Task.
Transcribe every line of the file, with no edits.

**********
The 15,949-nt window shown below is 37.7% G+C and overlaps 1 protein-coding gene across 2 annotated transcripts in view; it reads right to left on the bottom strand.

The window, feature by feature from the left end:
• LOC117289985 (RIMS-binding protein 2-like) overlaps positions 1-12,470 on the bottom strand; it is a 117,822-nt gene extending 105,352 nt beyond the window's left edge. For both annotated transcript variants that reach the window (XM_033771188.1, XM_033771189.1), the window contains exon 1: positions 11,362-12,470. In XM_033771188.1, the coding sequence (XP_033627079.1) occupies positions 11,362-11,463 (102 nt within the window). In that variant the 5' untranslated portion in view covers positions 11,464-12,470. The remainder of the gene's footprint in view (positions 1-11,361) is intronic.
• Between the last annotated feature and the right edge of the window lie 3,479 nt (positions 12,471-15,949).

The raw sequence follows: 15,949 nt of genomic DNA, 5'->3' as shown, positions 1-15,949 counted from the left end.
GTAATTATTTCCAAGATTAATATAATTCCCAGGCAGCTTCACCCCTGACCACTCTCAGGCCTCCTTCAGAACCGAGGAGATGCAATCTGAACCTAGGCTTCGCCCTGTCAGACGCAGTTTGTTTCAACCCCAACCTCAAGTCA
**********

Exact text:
The 15,949-nt window shown below is 37.7% G+C and overlaps 1 protein-coding gene across 2 annotated transcripts in view; it reads right to left on the bottom strand.

The window, feature by feature from the left end:
• LOC117289985 (RIMS-binding protein 2-like) overlaps positions 1-12,470 on the bottom strand; it is a 117,822-nt gene extending 105,352 nt beyond the window's left edge. For both annotated transcript variants that reach the window (XM_033771188.1, XM_033771189.1), the window contains exon 1: positions 11,362-12,470. In XM_033771188.1, the coding sequence (XP_033627079.1) occupies positions 11,362-11,463 (102 nt within the window). In that variant the 5' untranslated portion in view covers positions 11,464-12,470. The remainder of the gene's footprint in view (positions 1-11,361) is intronic.
• Between the last annotated feature and the right edge of the window lie 3,479 nt (positions 12,471-15,949).

The raw sequence follows: 15,949 nt of genomic DNA, 5'->3' as shown, positions 1-15,949 counted from the left end.
GTAATTATTTCCAAGATTAATATAATTCCCAGGCAGCTTCACCCCTGACCACTCTCAGGCCTCCTTCAGAACCGAGGAGATGCAATCTGAACCTAGGCTTCGCCCTGTCAGACGCAGTTTGTTTCAACCCCAACCTCAAGTCA